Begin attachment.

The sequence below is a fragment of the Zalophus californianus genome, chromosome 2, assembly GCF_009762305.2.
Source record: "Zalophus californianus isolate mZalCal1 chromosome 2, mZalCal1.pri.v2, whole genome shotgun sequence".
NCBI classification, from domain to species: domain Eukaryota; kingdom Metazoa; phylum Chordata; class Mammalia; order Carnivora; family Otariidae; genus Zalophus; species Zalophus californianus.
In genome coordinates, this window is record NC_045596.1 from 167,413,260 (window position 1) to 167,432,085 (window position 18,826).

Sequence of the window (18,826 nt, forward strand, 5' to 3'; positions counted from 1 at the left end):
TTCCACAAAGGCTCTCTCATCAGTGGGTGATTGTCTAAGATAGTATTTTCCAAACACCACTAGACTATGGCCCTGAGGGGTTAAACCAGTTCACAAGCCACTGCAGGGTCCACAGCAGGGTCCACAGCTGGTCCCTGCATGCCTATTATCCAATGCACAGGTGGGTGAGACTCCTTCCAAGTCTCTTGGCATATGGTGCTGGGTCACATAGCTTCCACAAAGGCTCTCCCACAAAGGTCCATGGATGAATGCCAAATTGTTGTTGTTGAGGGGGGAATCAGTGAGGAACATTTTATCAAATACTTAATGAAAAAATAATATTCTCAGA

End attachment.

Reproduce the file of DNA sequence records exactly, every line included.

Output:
The sequence below is a fragment of the Zalophus californianus genome, chromosome 2, assembly GCF_009762305.2.
Source record: "Zalophus californianus isolate mZalCal1 chromosome 2, mZalCal1.pri.v2, whole genome shotgun sequence".
NCBI classification, from domain to species: domain Eukaryota; kingdom Metazoa; phylum Chordata; class Mammalia; order Carnivora; family Otariidae; genus Zalophus; species Zalophus californianus.
In genome coordinates, this window is record NC_045596.1 from 167,413,260 (window position 1) to 167,432,085 (window position 18,826).

Sequence of the window (18,826 nt, forward strand, 5' to 3'; positions counted from 1 at the left end):
TTCCACAAAGGCTCTCTCATCAGTGGGTGATTGTCTAAGATAGTATTTTCCAAACACCACTAGACTATGGCCCTGAGGGGTTAAACCAGTTCACAAGCCACTGCAGGGTCCACAGCAGGGTCCACAGCTGGTCCCTGCATGCCTATTATCCAATGCACAGGTGGGTGAGACTCCTTCCAAGTCTCTTGGCATATGGTGCTGGGTCACATAGCTTCCACAAAGGCTCTCCCACAAAGGTCCATGGATGAATGCCAAATTGTTGTTGTTGAGGGGGGAATCAGTGAGGAACATTTTATCAAATACTTAATGAAAAAATAATATTCTCAGA